Saudi Arabia has been one of the best performing G20 economies in recent years, and has been supporting the global economy through its stabilizing role in the global oil market.
The International Monetary Fund (IMF) also has acknowledged Saudi Arabia’s role as an important source of financial assistance and remittances for many developing countries. Saudi Arabia has been commended as well for providing generous financial support to countries in the Middle East region.
It is said that prudence, adequate regulation and management of public finances have provided Saudi Arabia with the right tools, guided by an important principle: Save in the good days and spend a portion in the bad ones.
Amid these positive Saudi developments, comes the news of an unprecedented commitment by the G20 ministers in Sydney to boost global growth by more than $2 trillion over the next five years, which bodes well for the world economy that has sputtered since the 2008 financial crisis.
The centerpiece of the G20 commitment is to boost the combined gross domestic product of G20 countries, representing about 85 percent of the global economy, by 2 percent above the levels expected for the next five years, possibly creating tens of millions of new jobs. World GDP was about $72 trillion in 2012.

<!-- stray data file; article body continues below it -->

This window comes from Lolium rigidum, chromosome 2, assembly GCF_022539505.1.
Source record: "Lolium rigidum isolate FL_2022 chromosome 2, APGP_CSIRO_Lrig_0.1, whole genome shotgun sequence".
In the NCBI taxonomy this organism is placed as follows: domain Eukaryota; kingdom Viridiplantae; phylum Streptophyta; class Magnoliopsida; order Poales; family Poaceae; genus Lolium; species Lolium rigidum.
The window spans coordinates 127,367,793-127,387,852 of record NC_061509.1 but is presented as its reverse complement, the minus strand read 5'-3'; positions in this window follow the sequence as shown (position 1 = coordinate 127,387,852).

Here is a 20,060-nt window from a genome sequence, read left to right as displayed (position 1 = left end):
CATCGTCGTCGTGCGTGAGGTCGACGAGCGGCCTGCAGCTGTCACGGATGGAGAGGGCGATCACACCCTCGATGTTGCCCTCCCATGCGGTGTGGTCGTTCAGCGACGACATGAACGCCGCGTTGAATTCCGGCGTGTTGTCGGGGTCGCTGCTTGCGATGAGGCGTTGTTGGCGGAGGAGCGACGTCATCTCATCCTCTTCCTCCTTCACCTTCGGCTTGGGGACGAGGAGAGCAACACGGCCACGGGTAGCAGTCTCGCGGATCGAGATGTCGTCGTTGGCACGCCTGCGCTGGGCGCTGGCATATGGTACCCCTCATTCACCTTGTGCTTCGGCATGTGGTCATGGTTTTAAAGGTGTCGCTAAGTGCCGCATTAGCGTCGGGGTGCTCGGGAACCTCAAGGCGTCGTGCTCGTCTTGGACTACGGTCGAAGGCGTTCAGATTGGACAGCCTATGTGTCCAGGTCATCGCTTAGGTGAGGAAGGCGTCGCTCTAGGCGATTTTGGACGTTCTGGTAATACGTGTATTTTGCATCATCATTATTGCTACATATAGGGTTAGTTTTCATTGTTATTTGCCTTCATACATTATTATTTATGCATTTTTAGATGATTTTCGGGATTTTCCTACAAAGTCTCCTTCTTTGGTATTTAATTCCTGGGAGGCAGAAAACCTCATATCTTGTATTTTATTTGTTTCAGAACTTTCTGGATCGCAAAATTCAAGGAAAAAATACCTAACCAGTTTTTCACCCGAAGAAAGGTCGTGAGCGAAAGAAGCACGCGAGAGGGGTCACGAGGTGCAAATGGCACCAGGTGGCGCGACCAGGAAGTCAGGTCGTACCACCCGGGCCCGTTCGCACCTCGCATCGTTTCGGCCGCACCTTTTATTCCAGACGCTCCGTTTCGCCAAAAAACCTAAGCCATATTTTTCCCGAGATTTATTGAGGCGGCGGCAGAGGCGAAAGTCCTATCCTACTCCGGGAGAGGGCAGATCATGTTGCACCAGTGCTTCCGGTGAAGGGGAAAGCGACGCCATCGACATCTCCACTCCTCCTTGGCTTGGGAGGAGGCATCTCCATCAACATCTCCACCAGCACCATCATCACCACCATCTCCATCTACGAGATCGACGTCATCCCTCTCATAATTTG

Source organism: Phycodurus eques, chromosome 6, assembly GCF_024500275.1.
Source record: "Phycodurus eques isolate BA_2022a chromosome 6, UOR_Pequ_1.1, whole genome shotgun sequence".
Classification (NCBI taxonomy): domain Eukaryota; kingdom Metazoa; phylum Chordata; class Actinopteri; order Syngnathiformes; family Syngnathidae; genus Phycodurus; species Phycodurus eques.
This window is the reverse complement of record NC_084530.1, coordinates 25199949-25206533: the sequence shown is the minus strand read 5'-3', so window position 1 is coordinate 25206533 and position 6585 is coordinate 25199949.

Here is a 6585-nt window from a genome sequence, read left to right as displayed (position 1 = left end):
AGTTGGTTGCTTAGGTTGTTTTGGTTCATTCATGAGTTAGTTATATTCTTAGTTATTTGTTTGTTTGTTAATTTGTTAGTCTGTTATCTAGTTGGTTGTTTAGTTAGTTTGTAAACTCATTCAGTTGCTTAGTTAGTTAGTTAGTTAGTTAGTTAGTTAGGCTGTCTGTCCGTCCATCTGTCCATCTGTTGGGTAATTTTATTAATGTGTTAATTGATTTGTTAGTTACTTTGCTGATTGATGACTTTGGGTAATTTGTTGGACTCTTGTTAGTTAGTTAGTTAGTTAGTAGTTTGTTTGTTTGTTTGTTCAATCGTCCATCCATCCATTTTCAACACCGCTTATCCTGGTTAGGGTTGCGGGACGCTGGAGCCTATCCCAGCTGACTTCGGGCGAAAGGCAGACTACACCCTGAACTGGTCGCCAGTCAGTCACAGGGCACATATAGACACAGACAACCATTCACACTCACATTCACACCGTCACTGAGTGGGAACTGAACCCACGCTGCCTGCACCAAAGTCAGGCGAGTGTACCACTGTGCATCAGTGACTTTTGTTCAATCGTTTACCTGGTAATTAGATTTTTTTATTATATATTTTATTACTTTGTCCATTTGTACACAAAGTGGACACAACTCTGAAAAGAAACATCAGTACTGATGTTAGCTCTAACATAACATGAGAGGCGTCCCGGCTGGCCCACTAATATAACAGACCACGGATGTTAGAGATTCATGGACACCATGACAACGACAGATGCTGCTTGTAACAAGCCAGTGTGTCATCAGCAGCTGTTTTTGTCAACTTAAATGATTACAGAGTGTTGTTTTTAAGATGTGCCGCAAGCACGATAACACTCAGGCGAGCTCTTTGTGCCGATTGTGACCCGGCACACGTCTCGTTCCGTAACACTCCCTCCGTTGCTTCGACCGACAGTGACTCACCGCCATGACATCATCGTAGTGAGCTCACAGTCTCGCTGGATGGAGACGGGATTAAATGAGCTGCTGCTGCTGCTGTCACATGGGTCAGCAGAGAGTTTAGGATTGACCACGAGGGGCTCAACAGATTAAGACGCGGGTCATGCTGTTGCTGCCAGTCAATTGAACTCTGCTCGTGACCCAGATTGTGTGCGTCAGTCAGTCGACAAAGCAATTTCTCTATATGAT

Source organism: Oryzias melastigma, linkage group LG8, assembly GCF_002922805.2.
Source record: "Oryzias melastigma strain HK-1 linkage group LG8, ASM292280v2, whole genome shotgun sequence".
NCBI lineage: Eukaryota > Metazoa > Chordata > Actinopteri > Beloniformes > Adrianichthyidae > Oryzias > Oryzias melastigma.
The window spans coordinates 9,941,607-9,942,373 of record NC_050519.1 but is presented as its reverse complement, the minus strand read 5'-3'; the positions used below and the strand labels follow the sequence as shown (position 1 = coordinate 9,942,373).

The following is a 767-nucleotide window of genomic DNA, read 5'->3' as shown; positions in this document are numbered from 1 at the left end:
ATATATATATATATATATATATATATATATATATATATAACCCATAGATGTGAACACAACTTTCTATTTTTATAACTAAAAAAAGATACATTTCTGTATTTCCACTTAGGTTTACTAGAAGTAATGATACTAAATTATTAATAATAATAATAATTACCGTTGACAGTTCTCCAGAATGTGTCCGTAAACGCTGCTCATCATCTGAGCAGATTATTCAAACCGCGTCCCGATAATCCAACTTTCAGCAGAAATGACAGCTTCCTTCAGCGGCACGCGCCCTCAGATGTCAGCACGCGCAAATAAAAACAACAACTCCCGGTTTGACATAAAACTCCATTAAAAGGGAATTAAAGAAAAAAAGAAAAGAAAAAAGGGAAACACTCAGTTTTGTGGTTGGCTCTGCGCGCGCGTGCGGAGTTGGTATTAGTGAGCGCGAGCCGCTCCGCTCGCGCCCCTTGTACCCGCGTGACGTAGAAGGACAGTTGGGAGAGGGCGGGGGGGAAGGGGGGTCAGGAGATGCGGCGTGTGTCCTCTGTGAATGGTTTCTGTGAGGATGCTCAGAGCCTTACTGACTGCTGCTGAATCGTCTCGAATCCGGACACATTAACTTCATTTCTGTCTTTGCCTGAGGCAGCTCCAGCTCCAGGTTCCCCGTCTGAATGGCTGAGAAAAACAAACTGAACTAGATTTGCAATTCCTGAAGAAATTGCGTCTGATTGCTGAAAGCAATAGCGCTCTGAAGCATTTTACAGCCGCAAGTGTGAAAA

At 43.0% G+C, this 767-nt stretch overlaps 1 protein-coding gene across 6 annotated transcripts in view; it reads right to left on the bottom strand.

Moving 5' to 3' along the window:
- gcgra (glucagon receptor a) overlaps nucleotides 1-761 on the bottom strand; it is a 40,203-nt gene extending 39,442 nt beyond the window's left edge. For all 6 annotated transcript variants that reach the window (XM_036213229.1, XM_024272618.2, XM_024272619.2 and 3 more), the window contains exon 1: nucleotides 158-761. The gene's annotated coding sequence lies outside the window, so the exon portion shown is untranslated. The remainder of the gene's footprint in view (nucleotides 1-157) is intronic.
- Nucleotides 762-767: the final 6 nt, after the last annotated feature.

The G20 commitment provides a tremendous opportunity to Saudi Arabia to boost growth and raise standard of living further as its population is young and increasingly well-educated, and as it continues to enter into the labor market. As the government gradually diversifies from oil, a strengthened culture of entrepreneurship is also developing in Saudi Arabia, which will give a major boost to nonoil GDP.
IMF said Saudi economy grew by 5.1 percent in 2012, benefiting from high oil prices and output, strong private sector growth and government spending.
After all, Saudi Arabia’s economy continues to be strong as is reflected in its annual growth rate of 3.1 percent in Q3, 2013, after posting a growth of 2.1 percent in Q1 and 2.7 percent in Q2.
Thus, all eyes will be on Brisbane to see what direction the word economy will take in the coming five years as each G20 country will present a comprehensive growth strategy to a summit of leaders scheduled for November.